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A Hard Lesson to Explain

You may wonder how I decide what to write about each week at www.teatimeforyoursoul.com. When God gave me this fine assignment of writing spiritual encouragement over the internet, He promised always to show me what to write. I write about the most important spiritual lesson God taught me that week. What a great deal. If you don’t like my article, that’s okay; at least I can know that I wrote what God wanted me to write. I must admit there have been several times that I did not want to write what He told me too. Amazingly, those are the articles that I got the best feedback about.

I’m not sure how this one will come off. I’ve got to tell you I really,really, really don’t want to touch this subject in a one-page devotion.I’ve discussed this with God all week, and He keeps assuring me that Ineed to share what I saw in His Word with you.

The lesson I learned was to look at my suffering as potentially God’s will.Did I really write that? I just don’t want to cause any of you who aresuffering to feel distant from God. I don’t want to be insensitive to thereality of suffering in the world and the immense suffering that even the readersof Tea Time are facing right now. But as I read 1 Peter 3:17, It is better,if it is God’s will, to suffer for doing good than for doing evil, Ifeel a call to look at suffering from a God’s will point of view and findcomfort in it, rather than fear or distrust in God.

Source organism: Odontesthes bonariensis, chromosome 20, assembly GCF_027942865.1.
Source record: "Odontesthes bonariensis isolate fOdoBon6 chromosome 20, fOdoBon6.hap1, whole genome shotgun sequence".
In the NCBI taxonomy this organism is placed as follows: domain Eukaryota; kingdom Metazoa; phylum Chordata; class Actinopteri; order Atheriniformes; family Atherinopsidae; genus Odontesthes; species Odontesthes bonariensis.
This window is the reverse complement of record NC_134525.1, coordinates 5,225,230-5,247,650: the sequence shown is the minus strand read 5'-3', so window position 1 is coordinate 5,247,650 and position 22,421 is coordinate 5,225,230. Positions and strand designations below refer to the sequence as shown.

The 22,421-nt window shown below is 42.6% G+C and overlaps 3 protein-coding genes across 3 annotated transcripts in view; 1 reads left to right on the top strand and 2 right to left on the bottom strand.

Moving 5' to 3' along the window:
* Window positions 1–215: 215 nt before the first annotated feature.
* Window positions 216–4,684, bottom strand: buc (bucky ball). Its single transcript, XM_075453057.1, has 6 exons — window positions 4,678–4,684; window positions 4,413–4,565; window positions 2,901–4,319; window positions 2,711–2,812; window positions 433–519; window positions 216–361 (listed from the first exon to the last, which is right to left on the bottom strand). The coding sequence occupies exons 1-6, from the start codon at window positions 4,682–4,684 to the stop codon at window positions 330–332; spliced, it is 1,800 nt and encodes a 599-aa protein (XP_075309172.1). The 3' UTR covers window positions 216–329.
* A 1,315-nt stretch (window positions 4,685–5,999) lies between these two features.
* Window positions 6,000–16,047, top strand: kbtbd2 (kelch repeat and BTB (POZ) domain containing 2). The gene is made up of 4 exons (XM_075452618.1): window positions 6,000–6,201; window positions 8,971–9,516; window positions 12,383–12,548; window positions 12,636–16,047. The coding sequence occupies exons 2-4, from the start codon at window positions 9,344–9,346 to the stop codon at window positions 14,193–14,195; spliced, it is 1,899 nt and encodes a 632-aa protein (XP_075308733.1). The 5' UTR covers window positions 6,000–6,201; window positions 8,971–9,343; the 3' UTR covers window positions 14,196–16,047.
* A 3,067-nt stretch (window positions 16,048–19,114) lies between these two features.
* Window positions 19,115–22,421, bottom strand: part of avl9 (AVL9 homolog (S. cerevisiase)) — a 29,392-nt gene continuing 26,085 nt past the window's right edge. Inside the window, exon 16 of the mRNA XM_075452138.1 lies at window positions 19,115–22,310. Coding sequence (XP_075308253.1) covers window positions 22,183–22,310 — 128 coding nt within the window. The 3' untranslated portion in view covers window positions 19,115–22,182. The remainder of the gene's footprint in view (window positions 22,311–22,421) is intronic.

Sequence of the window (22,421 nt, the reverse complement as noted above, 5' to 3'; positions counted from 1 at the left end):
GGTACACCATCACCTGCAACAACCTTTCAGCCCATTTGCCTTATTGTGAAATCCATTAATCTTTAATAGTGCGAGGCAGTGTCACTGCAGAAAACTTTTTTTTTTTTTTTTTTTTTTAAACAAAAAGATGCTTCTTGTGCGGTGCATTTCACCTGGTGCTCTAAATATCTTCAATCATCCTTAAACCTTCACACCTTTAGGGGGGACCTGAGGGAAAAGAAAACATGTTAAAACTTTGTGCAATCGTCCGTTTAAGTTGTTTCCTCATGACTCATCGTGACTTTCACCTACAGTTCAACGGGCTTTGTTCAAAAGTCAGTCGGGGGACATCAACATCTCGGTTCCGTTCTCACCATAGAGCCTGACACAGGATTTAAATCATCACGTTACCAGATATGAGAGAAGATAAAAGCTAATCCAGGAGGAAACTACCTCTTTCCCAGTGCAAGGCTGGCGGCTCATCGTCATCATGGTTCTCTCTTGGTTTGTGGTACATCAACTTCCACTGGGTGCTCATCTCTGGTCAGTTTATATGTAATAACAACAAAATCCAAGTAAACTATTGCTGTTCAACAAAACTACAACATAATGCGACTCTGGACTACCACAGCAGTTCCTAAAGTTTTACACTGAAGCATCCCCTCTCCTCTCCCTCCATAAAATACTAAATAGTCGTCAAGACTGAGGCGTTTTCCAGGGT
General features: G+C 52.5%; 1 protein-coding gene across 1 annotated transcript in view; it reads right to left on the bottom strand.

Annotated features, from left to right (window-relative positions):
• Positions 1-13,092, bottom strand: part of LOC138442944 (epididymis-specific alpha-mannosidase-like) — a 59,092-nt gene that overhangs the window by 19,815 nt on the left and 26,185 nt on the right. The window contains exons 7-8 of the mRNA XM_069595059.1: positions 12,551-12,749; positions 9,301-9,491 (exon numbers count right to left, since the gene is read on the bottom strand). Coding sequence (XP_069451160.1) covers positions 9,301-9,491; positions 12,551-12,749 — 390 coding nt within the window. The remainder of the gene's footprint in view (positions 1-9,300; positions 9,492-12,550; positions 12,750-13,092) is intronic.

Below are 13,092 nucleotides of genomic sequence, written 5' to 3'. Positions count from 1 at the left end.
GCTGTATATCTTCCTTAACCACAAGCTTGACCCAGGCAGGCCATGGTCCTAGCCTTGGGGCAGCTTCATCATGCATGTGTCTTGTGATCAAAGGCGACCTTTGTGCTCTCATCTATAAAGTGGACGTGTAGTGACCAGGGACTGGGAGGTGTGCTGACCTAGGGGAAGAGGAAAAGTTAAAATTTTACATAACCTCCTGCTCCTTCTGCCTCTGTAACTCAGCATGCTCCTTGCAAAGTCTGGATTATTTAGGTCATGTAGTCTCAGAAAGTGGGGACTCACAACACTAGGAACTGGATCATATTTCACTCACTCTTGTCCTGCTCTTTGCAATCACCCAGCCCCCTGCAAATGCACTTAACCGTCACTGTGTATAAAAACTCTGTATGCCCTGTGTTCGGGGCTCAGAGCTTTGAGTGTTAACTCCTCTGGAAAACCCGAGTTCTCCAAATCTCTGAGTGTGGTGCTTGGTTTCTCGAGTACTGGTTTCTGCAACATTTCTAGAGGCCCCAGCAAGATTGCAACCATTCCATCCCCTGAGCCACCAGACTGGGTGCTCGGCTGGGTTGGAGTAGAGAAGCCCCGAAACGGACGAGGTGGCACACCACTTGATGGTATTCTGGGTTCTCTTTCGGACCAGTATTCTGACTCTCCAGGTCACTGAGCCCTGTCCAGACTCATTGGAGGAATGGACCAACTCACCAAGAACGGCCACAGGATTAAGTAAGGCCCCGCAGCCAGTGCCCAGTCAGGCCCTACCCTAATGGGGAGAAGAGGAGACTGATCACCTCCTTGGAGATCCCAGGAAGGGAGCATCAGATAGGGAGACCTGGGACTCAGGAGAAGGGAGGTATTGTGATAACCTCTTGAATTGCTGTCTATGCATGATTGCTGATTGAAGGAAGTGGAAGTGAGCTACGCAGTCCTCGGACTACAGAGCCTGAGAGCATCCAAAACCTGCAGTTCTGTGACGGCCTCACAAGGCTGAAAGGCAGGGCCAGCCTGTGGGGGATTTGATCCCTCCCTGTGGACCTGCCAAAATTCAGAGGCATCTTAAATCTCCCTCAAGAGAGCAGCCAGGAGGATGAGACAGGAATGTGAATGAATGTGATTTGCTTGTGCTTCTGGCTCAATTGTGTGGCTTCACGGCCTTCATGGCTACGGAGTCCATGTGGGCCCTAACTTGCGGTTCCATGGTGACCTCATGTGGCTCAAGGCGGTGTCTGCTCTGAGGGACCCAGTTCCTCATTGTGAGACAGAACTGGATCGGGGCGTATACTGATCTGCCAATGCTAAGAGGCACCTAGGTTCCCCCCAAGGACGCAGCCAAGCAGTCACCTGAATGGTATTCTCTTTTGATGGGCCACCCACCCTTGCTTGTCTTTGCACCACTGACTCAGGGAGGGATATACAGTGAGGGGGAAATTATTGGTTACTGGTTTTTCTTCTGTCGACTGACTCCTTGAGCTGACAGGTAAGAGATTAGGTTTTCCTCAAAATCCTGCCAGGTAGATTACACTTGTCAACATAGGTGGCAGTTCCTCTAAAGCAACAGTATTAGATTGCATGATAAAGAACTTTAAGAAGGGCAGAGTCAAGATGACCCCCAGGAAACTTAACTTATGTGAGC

Peter wrote these words as a man personally acquainted with suffering. In fact,Jesus told him face to face that he would be persecuted and die because of hisfaith. Peter is speaking from personal experience with suffering, and he tellsus to us take a look at our suffering from God’s perspective. Peter tellsus, you are going to suffer here on earth. He calls you to ponder, "Wouldyou rather suffer in the middle of God’s (permissive) will; or would yourather suffer for your own bad choices?"

Peter embraced his suffering and he reasons with us to do the same. He callsus to look up to God as we suffer rather than simply beg Him to take it away.To do this, we must ask, "How can I connect to Your will through this suffering?" It’sa bold request for fragile people, but God seems to think we can handle the truth.He also invites us to ask for His help in our suffering, relief from suffering,or a miraculous intervention, but there is something more we encounter in suffering.We can seek to know how God’s will has been accomplished through suffering.Making that discovery doesn’t mean that you have to like your suffering,or completely understand your suffering. He does say that you can benefit fromyour suffering by recognizing that if the Lord has allowed this suffering, therecould be a greater benefit. By the way, there is no benefit for suffering whenyou are suffering for doing evil.

Don’t hate God because you are suffering; rather think about how His willcan be accomplished through your suffering. Keep doing good, even if you suffer.Don’t give up!


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